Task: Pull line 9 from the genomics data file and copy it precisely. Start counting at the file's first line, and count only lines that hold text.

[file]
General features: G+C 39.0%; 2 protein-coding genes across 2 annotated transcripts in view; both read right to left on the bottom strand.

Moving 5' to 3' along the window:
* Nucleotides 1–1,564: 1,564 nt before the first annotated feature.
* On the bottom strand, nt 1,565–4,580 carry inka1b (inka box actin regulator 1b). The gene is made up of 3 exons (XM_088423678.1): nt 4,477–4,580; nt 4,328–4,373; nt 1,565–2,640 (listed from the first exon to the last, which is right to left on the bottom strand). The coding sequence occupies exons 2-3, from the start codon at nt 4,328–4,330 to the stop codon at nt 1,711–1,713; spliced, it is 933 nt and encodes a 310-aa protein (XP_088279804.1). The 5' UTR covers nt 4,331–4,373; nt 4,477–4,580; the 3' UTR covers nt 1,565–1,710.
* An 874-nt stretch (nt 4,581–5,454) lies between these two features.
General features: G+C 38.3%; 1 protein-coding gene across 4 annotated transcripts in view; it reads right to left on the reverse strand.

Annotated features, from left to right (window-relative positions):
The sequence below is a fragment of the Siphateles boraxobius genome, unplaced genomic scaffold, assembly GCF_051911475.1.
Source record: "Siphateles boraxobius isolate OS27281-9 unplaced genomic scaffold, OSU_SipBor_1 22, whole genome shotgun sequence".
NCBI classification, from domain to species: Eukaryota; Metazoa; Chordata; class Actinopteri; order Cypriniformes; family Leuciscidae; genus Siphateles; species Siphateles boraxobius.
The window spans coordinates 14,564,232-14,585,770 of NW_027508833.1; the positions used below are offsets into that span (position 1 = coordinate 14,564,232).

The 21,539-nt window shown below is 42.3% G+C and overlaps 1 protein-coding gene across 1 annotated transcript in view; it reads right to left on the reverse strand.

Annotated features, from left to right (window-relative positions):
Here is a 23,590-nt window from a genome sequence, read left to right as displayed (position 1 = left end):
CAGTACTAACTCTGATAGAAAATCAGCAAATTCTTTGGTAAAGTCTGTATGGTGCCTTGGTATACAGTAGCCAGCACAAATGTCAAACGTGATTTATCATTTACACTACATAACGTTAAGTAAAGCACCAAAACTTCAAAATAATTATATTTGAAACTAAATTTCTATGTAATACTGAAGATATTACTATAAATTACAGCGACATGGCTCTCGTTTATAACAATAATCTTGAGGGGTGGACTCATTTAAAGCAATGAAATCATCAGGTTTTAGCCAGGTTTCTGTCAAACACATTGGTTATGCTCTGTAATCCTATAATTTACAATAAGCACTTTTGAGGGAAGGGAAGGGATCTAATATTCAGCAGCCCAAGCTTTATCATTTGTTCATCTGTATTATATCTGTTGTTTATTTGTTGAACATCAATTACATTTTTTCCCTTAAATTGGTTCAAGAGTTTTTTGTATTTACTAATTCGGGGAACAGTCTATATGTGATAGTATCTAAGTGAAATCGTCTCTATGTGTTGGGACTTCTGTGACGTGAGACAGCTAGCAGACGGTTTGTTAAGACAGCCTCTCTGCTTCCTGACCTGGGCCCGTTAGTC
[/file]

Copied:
Source record: "Siphateles boraxobius isolate OS27281-9 unplaced genomic scaffold, OSU_SipBor_1 22, whole genome shotgun sequence".